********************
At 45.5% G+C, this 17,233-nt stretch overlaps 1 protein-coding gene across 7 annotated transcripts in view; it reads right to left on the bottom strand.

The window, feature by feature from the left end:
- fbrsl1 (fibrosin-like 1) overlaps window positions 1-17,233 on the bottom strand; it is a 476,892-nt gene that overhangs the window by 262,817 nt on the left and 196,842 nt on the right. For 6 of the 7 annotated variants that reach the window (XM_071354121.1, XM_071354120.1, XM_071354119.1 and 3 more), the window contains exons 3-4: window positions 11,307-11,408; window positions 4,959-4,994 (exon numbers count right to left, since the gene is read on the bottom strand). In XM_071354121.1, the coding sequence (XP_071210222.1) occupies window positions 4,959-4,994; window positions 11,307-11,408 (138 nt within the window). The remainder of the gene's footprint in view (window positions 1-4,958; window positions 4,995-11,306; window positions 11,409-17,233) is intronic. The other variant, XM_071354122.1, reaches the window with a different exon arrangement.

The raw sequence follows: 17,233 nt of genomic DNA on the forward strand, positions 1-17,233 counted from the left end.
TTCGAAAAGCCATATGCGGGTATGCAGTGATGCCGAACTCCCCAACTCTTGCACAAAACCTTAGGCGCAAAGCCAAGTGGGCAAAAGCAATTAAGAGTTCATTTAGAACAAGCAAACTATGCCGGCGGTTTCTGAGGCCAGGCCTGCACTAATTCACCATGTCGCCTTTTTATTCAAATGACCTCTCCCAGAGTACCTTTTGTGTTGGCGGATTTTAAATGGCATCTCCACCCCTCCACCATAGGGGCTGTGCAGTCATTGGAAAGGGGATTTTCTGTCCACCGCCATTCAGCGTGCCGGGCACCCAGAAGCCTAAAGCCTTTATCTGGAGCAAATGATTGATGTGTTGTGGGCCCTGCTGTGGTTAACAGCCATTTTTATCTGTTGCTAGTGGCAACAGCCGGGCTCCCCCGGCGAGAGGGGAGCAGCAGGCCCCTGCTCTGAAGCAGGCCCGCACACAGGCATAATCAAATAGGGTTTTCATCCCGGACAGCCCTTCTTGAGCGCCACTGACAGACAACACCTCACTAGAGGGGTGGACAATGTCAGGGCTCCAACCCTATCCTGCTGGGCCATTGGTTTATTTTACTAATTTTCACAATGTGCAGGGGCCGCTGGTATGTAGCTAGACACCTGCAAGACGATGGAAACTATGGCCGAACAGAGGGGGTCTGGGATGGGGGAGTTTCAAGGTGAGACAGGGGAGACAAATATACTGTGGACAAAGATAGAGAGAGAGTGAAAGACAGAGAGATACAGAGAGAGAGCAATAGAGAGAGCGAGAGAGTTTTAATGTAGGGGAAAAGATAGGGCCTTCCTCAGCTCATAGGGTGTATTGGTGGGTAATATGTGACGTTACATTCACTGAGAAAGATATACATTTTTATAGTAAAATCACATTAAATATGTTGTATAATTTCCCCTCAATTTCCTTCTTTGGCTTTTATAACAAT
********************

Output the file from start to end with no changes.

At 45.5% G+C, this 17,233-nt stretch overlaps 1 protein-coding gene across 7 annotated transcripts in view; it reads right to left on the bottom strand.

The window, feature by feature from the left end:
- fbrsl1 (fibrosin-like 1) overlaps window positions 1-17,233 on the bottom strand; it is a 476,892-nt gene that overhangs the window by 262,817 nt on the left and 196,842 nt on the right. For 6 of the 7 annotated variants that reach the window (XM_071354121.1, XM_071354120.1, XM_071354119.1 and 3 more), the window contains exons 3-4: window positions 11,307-11,408; window positions 4,959-4,994 (exon numbers count right to left, since the gene is read on the bottom strand). In XM_071354121.1, the coding sequence (XP_071210222.1) occupies window positions 4,959-4,994; window positions 11,307-11,408 (138 nt within the window). The remainder of the gene's footprint in view (window positions 1-4,958; window positions 4,995-11,306; window positions 11,409-17,233) is intronic. The other variant, XM_071354122.1, reaches the window with a different exon arrangement.

The raw sequence follows: 17,233 nt of genomic DNA on the forward strand, positions 1-17,233 counted from the left end.
TTCGAAAAGCCATATGCGGGTATGCAGTGATGCCGAACTCCCCAACTCTTGCACAAAACCTTAGGCGCAAAGCCAAGTGGGCAAAAGCAATTAAGAGTTCATTTAGAACAAGCAAACTATGCCGGCGGTTTCTGAGGCCAGGCCTGCACTAATTCACCATGTCGCCTTTTTATTCAAATGACCTCTCCCAGAGTACCTTTTGTGTTGGCGGATTTTAAATGGCATCTCCACCCCTCCACCATAGGGGCTGTGCAGTCATTGGAAAGGGGATTTTCTGTCCACCGCCATTCAGCGTGCCGGGCACCCAGAAGCCTAAAGCCTTTATCTGGAGCAAATGATTGATGTGTTGTGGGCCCTGCTGTGGTTAACAGCCATTTTTATCTGTTGCTAGTGGCAACAGCCGGGCTCCCCCGGCGAGAGGGGAGCAGCAGGCCCCTGCTCTGAAGCAGGCCCGCACACAGGCATAATCAAATAGGGTTTTCATCCCGGACAGCCCTTCTTGAGCGCCACTGACAGACAACACCTCACTAGAGGGGTGGACAATGTCAGGGCTCCAACCCTATCCTGCTGGGCCATTGGTTTATTTTACTAATTTTCACAATGTGCAGGGGCCGCTGGTATGTAGCTAGACACCTGCAAGACGATGGAAACTATGGCCGAACAGAGGGGGTCTGGGATGGGGGAGTTTCAAGGTGAGACAGGGGAGACAAATATACTGTGGACAAAGATAGAGAGAGAGTGAAAGACAGAGAGATACAGAGAGAGAGCAATAGAGAGAGCGAGAGAGTTTTAATGTAGGGGAAAAGATAGGGCCTTCCTCAGCTCATAGGGTGTATTGGTGGGTAATATGTGACGTTACATTCACTGAGAAAGATATACATTTTTATAGTAAAATCACATTAAATATGTTGTATAATTTCCCCTCAATTTCCTTCTTTGGCTTTTATAACAAT